This article was written exclusively for The Film Magazine by Kevin Woodley.
The Winter Lake (2021)
Director: Phil Sheerin
Screenwriter: David Turpin
Starring: Charlie Murphy, Anson Boom, Emma Mackey, Michael McElhatton, Mark McKenna
A turlough is a type of lake that disappears and reappears, useful for burying unwanted things in the deep, usually in the hope that said things get sucked away with the water. But what happens when the lake gives it back? It’s reflective of how we process our emotions, be it grief, anger, or pain; you can hide these things in the depths of your mind, but it doesn’t solve the underlying problem. What tends to happen is that they resurface, shattering whatever stability you had briefly achieved, and usually, the consequence is more severe upon their return. In his feature debut, Irish director Phil Sheerin takes this central idea and plants it at the dark heart of his bleak, deeply atmospheric domestic drama The Winter Lake.
Contained to a handful of locations, but mostly isolated to a derelict cottage and the murky turlough nearby, The Winter Lake follows volatile mother Elaine (Charlie Murphy) and her reclusive son Tom (Ansoon Boons), the two having retreated to their ancestral home in Ireland following an undisclosed traumatic incident. The guarded truth is concealed for a good chunk of the film’s runtime, but what’s clear is that this a broken family. Whatever life Elaine and Tom have escaped, they have not been able to leave it behind. It plagues them and it has embedded itself into the depressive landscape they now find themselves submerged in. It’s set somewhere in rural Ireland, but the environment is so visually and audibly desolate in its oppression that it could be the middle of nowhere at the end of the world.
Always alone, Tom is easily swallowed by the barren hills and trees that surround him. He looks perpetually lost, wide-eyed, confused, prone to explosions of anger that spill over as unpredictably as the lake he scours for skulls in his spare time; a ghoulish hobby, but not when you’re as haunted as Tom. Relative newcomer Boons gives a quietly intense performance as Tom, his jittery shyness like a pot on a continuous boil. It’s not long before he makes a chilling discovery at the lake, horrified at first, but succumbing to a perilous curiosity that has him take the object home. While a lot of Sheerin’s film shows admirable, moodily crafted restraint, the director has no qualms showing us Tom’s creepy find in all of its unsettling, rotten detail – now this stripped-to-the bone chamber piece has changed into something more associated with a horror film. If the defining image doesn’t make it obvious, the brooding score drumming in the background most certainly will.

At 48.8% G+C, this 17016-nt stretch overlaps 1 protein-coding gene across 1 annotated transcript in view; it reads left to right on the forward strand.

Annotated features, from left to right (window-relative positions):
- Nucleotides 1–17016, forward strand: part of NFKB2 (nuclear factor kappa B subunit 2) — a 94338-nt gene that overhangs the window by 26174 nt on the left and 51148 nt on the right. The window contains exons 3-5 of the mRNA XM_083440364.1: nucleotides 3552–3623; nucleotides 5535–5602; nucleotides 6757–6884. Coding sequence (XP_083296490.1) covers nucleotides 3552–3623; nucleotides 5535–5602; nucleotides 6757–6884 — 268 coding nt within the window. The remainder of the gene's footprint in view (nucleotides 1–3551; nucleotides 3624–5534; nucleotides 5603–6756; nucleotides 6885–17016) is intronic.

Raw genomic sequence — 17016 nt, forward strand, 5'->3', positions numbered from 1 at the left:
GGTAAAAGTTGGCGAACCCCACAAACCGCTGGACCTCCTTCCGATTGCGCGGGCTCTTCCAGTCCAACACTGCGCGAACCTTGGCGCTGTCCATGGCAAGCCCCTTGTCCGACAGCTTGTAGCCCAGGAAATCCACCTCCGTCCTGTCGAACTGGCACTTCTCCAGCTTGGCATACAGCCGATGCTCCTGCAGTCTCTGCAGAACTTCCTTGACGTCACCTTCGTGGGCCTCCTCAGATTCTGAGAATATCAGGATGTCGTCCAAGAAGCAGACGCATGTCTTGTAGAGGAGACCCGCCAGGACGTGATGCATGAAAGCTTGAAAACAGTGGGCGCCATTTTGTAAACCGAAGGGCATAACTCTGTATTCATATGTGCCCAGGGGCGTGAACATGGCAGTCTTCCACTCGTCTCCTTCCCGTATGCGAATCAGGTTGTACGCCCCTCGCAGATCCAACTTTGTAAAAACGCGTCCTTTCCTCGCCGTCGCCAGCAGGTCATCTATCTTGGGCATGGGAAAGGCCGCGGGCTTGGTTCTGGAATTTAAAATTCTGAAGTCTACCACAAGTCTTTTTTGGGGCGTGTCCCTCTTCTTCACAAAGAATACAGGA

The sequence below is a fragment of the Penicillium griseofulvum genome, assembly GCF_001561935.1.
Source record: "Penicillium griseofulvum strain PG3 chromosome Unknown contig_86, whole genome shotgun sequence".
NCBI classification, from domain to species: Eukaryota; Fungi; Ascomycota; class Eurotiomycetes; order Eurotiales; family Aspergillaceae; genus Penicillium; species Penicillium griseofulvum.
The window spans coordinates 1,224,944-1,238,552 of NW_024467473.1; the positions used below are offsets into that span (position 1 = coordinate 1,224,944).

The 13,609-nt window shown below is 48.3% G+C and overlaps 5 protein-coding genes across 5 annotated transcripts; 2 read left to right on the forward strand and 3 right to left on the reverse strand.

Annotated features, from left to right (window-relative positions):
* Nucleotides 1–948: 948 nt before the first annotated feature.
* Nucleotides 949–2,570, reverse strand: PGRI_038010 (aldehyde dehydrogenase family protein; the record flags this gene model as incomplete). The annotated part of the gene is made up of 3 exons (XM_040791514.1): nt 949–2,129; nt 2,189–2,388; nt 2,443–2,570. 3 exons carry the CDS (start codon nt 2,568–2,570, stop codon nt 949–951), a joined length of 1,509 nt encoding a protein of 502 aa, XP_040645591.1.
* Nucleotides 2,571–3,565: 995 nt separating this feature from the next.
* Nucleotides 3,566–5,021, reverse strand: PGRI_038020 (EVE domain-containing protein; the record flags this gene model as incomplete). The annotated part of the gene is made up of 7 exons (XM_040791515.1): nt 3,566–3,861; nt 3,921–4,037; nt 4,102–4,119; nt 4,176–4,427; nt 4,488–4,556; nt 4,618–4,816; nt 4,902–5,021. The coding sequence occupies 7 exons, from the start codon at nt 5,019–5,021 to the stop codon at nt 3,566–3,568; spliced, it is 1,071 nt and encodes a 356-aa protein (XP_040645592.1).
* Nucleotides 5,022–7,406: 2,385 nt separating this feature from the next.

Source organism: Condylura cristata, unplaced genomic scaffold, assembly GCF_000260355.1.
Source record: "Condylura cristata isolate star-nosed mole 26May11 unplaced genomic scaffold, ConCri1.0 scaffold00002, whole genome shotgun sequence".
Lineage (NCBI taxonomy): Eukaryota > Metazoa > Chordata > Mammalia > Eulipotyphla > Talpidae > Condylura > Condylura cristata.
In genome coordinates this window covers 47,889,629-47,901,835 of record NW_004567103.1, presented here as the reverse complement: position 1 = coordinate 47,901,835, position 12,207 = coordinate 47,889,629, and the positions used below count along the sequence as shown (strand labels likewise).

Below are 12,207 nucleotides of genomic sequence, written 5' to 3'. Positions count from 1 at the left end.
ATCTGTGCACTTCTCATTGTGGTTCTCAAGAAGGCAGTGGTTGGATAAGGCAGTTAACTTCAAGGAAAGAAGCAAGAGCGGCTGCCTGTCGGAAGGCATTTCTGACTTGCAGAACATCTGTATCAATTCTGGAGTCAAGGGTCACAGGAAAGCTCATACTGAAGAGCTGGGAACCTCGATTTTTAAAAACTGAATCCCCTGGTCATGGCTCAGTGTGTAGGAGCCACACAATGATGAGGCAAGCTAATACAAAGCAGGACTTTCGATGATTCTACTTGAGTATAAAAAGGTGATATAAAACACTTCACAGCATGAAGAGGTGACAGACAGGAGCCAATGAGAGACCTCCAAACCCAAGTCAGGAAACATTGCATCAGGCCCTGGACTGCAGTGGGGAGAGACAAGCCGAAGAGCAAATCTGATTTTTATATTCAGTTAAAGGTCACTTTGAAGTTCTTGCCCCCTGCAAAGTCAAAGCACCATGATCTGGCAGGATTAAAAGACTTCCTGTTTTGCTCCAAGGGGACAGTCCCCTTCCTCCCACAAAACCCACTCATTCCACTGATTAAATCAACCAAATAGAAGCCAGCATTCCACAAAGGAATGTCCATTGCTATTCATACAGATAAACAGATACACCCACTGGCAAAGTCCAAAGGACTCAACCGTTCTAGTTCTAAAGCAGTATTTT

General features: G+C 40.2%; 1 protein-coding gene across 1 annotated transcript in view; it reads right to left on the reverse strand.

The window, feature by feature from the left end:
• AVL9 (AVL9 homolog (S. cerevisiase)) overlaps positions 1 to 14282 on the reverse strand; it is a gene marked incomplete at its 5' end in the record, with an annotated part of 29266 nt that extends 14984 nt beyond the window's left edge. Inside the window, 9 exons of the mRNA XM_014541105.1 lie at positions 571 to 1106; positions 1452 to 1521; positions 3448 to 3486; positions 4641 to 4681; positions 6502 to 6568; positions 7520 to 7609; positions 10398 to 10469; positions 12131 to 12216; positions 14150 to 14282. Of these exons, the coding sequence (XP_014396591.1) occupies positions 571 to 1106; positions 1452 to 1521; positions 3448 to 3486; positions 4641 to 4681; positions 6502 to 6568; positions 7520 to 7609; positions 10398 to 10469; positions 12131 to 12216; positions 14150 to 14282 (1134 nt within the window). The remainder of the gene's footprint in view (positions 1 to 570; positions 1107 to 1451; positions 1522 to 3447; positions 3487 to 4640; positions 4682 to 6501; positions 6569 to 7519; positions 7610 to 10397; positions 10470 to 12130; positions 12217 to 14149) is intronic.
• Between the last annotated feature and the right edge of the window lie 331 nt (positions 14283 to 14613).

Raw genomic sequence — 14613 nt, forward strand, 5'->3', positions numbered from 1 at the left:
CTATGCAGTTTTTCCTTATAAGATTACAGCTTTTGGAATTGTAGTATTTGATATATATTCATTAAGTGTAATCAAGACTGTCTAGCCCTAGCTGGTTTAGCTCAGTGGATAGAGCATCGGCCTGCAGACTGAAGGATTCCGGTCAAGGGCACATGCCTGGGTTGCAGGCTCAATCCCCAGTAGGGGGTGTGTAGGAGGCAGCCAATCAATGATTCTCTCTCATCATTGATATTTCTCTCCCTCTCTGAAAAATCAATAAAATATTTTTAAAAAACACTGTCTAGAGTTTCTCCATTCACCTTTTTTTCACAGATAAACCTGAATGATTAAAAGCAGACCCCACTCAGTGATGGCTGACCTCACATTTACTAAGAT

As the lake bubbles the past to the surface, it aligns with the appearance of the only neighbours in the area, Ward (Michael McElhatton, who ‘Game of Thrones’ fans will traumatically recognise as Roose Bolton), and his confident but troubled daughter Holly (Emma Mackey, ‘Sex Education’). They are the mirror opposites of Elaine and Tom; Ward and Holly represent a mournful remnant of a splintered family frozen out to a barren landscape with seemingly no glimmer of light on the horizon. And, like Elaine and Tom, troubling secrets brew in the background like a storm. From here, events fall into place rather predictably. Elaine takes an instant liking to Ward, desperate to carve out some stability in her life in the form of much-needed support, emotionally and financially – the electricity in the cottage is prone to being switched off and she can’t even afford a phone. Like any thriller or horror protagonist, Tom shares our instincts in doubting Ward but is just as helplessly swept into Holly’s vortex as the two bond over similar circumstances.